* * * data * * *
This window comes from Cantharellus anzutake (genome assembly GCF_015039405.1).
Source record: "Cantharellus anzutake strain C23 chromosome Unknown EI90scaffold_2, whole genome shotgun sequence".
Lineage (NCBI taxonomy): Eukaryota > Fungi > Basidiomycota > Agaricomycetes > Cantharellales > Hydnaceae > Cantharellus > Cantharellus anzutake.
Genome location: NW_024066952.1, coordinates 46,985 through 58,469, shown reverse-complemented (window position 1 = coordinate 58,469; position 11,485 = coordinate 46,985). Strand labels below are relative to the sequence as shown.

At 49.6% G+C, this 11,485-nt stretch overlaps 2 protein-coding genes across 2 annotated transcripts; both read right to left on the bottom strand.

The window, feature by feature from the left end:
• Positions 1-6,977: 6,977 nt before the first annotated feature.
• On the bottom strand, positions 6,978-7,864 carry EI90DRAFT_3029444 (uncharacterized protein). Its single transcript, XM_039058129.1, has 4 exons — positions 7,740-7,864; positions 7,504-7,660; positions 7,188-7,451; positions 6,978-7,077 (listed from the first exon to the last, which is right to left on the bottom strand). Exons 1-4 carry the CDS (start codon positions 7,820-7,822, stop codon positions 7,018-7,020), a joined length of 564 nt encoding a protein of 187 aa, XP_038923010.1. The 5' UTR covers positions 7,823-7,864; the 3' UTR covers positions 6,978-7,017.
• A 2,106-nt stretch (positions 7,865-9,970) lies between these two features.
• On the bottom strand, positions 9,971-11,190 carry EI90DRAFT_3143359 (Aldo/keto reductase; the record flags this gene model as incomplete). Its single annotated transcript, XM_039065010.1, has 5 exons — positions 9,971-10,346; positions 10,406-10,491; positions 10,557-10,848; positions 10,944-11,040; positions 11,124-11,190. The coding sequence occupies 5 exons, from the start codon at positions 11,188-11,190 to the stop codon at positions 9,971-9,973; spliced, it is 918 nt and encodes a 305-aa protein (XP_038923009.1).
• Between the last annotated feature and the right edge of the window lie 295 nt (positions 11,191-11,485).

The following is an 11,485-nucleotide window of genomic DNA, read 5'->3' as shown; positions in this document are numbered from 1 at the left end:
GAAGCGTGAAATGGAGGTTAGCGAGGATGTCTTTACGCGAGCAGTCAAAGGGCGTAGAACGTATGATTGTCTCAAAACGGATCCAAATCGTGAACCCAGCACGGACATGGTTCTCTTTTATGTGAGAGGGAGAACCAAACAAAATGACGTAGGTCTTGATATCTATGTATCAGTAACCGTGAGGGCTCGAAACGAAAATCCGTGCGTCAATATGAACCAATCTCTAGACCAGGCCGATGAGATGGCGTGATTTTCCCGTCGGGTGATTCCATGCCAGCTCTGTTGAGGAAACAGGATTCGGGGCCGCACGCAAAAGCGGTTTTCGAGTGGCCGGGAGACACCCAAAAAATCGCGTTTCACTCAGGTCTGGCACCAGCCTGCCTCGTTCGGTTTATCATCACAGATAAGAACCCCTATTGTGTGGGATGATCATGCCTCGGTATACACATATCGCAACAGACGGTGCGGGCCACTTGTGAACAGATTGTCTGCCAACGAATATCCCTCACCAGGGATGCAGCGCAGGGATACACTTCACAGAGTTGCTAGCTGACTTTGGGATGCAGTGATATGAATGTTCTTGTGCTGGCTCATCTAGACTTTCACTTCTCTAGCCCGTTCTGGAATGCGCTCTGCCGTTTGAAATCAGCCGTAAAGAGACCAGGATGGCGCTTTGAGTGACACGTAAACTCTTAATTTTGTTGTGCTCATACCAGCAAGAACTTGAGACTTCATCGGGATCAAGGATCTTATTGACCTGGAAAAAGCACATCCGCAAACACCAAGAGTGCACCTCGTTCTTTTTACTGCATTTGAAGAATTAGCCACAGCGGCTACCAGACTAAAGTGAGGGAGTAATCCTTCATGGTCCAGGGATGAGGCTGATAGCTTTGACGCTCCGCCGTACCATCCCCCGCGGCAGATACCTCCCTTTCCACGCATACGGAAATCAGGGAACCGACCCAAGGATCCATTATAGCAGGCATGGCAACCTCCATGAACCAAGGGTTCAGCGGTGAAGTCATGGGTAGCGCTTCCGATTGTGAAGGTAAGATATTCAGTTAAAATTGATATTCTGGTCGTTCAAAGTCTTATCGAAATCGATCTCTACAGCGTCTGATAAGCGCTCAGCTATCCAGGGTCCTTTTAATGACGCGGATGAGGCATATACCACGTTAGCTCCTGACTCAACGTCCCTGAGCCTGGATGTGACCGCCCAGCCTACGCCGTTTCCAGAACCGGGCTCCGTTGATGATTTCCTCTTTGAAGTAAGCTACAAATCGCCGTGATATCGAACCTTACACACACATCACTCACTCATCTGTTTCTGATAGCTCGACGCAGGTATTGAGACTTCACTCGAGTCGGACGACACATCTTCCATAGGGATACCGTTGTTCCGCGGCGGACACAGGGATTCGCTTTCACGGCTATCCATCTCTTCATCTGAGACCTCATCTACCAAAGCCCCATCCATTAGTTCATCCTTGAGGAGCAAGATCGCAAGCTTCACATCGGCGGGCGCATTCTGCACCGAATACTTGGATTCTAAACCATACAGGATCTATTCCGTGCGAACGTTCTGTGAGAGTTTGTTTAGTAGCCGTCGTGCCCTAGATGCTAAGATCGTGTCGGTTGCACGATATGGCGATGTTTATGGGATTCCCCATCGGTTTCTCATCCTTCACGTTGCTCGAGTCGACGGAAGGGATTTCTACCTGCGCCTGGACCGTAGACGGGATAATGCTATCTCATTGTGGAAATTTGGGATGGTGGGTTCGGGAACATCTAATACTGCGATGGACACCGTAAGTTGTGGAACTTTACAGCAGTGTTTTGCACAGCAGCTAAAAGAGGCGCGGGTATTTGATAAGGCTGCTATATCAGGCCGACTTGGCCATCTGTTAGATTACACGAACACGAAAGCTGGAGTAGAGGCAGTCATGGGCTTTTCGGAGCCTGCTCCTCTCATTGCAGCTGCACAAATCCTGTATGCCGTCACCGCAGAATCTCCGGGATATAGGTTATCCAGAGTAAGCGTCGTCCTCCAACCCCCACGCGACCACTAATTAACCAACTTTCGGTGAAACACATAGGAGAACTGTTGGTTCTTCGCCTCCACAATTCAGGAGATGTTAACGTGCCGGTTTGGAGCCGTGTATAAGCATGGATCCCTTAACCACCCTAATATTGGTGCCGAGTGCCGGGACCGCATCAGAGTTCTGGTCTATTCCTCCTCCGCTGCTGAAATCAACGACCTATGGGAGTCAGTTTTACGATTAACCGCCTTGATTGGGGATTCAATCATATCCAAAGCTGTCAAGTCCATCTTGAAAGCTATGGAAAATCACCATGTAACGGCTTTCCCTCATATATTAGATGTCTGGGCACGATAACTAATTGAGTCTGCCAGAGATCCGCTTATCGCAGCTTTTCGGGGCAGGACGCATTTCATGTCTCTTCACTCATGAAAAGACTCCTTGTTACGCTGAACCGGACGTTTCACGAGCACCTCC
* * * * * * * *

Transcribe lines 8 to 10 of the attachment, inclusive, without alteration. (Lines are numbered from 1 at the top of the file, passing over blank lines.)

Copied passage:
• On the bottom strand, positions 6,978-7,864 carry EI90DRAFT_3029444 (uncharacterized protein). Its single transcript, XM_039058129.1, has 4 exons — positions 7,740-7,864; positions 7,504-7,660; positions 7,188-7,451; positions 6,978-7,077 (listed from the first exon to the last, which is right to left on the bottom strand). Exons 1-4 carry the CDS (start codon positions 7,820-7,822, stop codon positions 7,018-7,020), a joined length of 564 nt encoding a protein of 187 aa, XP_038923010.1. The 5' UTR covers positions 7,823-7,864; the 3' UTR covers positions 6,978-7,017.
• A 2,106-nt stretch (positions 7,865-9,970) lies between these two features.
• On the bottom strand, positions 9,971-11,190 carry EI90DRAFT_3143359 (Aldo/keto reductase; the record flags this gene model as incomplete). Its single annotated transcript, XM_039065010.1, has 5 exons — positions 9,971-10,346; positions 10,406-10,491; positions 10,557-10,848; positions 10,944-11,040; positions 11,124-11,190. The coding sequence occupies 5 exons, from the start codon at positions 11,188-11,190 to the stop codon at positions 9,971-9,973; spliced, it is 918 nt and encodes a 305-aa protein (XP_038923009.1).